Bethlehem Moment 10: Gertrude Fox, Committed Environmentalist

(Latest in a series of posts on Bethlehem Moments)

Bethlehem Moment 10
City Council
July 2, 2019

Lynn Rothman, 870 Wafford Ln

Video of July 2 City Council meeting at min. 3:50.

Bethlehem Moment:  March 22, 1965

While walking along Jacksonville Road, Arthur Fox, aged 15, was struck and killed by a motorist. His mother, Gertrude “Gertie” Fox pressed for a walking path and traffic controls — both of which remain today. Yet this was just the beginning of her environmental and political activism. As Gertrude Fox stated in an interview, “I have two big projects: saving parkland and preserving our water resources.”

Graduating high school in 1934, where she excelled in mathematics, Gertrude was denied admittance to MIT because she was a woman. She received a degree from Simmons College in Boston where she studied science and engineering, holding four jobs to pay her way. There she realized that water “was where our next big shortage was going to be.  It won’t be oil, and it won’t be jobs. It’s going to be worse than that, losing our water resources.”

Two years later Gertrude and her husband moved to Bethlehem. She worked as a mathematics instructor in a number of Lehigh Valley schools and as an industrial biologist and metallurgical inspector for Bethlehem Steel, a male-dominated field, from 1945-1947.

In addition (perhaps more importantly!), she was an advocate for the protection of our precious waterways, particularly the Monocacy Creek.

Gertrude Fox had the knowledge and ability to convince developers and property owners to adopt construction practices that would minimize adverse impacts on water quality. She studied plans for proposed developments and then recommended changes to state and local governments, as well as to developers and landowners, to protect the environment.

Gertrude Fox was president of the Monocacy Creek Watershed Association, which is still active today.

In the mid-1980s, she led a group that petitioned to purchase the last remaining tract, 6.5 acres, of the original 500-acre Burnside Farm. Their goal was to save and preserve the heart of this 18th century Moravian farm in Bethlehem City, which is listed on the National Register of Historic Places.

In 1987 the Northampton County Council named a four-acre tract along the Monocacy Creek near the intersection of Routes 22 and 512 the “Gertrude Fox Conservation Area.” Three years later, President George H.W. Bush presented her with the first Theodore Roosevelt Conservation Award.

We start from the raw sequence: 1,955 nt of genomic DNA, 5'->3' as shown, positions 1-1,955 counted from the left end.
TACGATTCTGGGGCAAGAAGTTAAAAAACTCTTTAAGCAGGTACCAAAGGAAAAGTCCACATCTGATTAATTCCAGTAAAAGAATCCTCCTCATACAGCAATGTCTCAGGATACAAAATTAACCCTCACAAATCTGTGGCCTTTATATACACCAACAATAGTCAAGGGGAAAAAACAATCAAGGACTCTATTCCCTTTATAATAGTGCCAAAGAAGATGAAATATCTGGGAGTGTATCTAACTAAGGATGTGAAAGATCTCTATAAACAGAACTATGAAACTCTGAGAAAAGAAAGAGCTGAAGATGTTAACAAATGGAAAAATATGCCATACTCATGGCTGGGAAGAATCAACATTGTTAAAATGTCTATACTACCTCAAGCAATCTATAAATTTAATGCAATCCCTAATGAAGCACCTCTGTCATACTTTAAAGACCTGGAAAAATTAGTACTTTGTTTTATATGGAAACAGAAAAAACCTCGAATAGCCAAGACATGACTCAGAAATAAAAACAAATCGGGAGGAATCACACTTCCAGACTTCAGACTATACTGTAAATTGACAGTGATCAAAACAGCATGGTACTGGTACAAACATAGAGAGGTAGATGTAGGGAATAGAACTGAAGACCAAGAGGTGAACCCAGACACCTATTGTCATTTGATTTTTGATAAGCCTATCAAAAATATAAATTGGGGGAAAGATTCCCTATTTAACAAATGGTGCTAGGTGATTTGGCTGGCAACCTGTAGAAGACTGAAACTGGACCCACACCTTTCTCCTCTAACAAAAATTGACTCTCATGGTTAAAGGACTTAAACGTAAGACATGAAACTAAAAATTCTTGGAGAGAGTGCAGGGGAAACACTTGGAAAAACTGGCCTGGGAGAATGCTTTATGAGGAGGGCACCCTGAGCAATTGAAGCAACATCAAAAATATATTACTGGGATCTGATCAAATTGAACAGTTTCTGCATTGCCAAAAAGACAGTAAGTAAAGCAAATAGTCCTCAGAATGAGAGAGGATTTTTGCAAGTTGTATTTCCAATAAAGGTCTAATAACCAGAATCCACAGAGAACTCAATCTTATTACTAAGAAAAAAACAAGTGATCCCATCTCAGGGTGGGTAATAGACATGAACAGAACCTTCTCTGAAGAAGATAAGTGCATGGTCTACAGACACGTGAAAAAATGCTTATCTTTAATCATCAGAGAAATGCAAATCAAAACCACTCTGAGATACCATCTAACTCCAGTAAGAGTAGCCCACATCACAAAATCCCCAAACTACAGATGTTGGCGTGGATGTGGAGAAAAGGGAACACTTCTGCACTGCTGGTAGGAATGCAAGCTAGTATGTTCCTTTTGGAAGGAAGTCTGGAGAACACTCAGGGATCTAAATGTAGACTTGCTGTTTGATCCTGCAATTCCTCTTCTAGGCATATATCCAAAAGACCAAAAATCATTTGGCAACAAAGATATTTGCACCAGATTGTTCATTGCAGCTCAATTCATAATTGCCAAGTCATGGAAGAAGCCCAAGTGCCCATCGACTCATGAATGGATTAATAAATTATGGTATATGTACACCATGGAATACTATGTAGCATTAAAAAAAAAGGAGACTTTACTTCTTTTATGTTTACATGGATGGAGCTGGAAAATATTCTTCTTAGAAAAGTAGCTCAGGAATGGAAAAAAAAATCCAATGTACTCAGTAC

On January 4, 1995, Gertrude Fox, an educator, ecologist, engineer and avid skier died. Her foresight as to the importance of preserving our natural resources has proven correct, and her legacy is still with us today.

“Struck by Auto, Boy Loses Life,” Morning Call, March 23, 1965, p. 5.


“Gertrude Fox ‘Mrs. Monocacy,’ Is Dead at 78 She was educator, politician, environmentalist, engineer,” Morning Call < > January 5, 1995. Accessed June 24, 2019.

Kranzley, Glenn. “Gertrude Fox was committed environmentalist in Bethlehem,” Morning Call < > October 23, 2014. Accessed June 24, 2019.

Kranzley, Glenn. Still Changing, Still Home: Northampton County Since the 1950s. The Northampton County Historical & Genealogical Society, Easton, PA, 2017.

Terkel, Studs. Coming of Age: The Story of Our Century by Those Who’ve Lived It. New York Press, 1996.

2 thoughts on “Bethlehem Moment 10: Gertrude Fox, Committed Environmentalist

  1. Gertie was one of the most charming people, someone who was passionate and relentless on her causes, but who never seemed to overwhelm anyone when she was. I enjoyed being around her immensely. If you loved the environment, you loved her. And, most elected officials respected her, although I’m sure a few quaked in their boots when she would show up at a public meeting. She was smart, convincing and could win most people over to her way of thinking.

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